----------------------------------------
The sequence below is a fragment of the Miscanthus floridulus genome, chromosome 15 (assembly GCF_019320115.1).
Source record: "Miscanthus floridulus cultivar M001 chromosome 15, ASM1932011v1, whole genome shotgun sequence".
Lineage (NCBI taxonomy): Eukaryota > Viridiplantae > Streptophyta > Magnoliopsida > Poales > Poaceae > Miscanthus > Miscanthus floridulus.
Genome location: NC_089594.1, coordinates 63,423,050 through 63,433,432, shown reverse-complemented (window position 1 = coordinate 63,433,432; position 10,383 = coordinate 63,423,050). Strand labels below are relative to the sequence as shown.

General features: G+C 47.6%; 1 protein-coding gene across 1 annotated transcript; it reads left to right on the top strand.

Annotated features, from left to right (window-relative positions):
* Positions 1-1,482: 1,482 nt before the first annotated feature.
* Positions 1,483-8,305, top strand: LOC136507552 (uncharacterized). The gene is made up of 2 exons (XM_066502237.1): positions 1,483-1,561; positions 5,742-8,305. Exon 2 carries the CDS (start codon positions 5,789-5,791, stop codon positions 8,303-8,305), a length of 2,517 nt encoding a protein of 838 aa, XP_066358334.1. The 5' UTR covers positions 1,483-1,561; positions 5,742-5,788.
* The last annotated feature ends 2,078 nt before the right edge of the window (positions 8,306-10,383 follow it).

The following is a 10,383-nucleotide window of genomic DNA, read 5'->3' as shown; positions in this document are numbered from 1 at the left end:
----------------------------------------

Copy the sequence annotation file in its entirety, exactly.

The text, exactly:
The sequence below is a fragment of the Miscanthus floridulus genome, chromosome 15 (assembly GCF_019320115.1).
Source record: "Miscanthus floridulus cultivar M001 chromosome 15, ASM1932011v1, whole genome shotgun sequence".
Lineage (NCBI taxonomy): Eukaryota > Viridiplantae > Streptophyta > Magnoliopsida > Poales > Poaceae > Miscanthus > Miscanthus floridulus.
Genome location: NC_089594.1, coordinates 63,423,050 through 63,433,432, shown reverse-complemented (window position 1 = coordinate 63,433,432; position 10,383 = coordinate 63,423,050). Strand labels below are relative to the sequence as shown.

General features: G+C 47.6%; 1 protein-coding gene across 1 annotated transcript; it reads left to right on the top strand.

Annotated features, from left to right (window-relative positions):
* Positions 1-1,482: 1,482 nt before the first annotated feature.
* Positions 1,483-8,305, top strand: LOC136507552 (uncharacterized). The gene is made up of 2 exons (XM_066502237.1): positions 1,483-1,561; positions 5,742-8,305. Exon 2 carries the CDS (start codon positions 5,789-5,791, stop codon positions 8,303-8,305), a length of 2,517 nt encoding a protein of 838 aa, XP_066358334.1. The 5' UTR covers positions 1,483-1,561; positions 5,742-5,788.
* The last annotated feature ends 2,078 nt before the right edge of the window (positions 8,306-10,383 follow it).

The following is a 10,383-nucleotide window of genomic DNA, read 5'->3' as shown; positions in this document are numbered from 1 at the left end: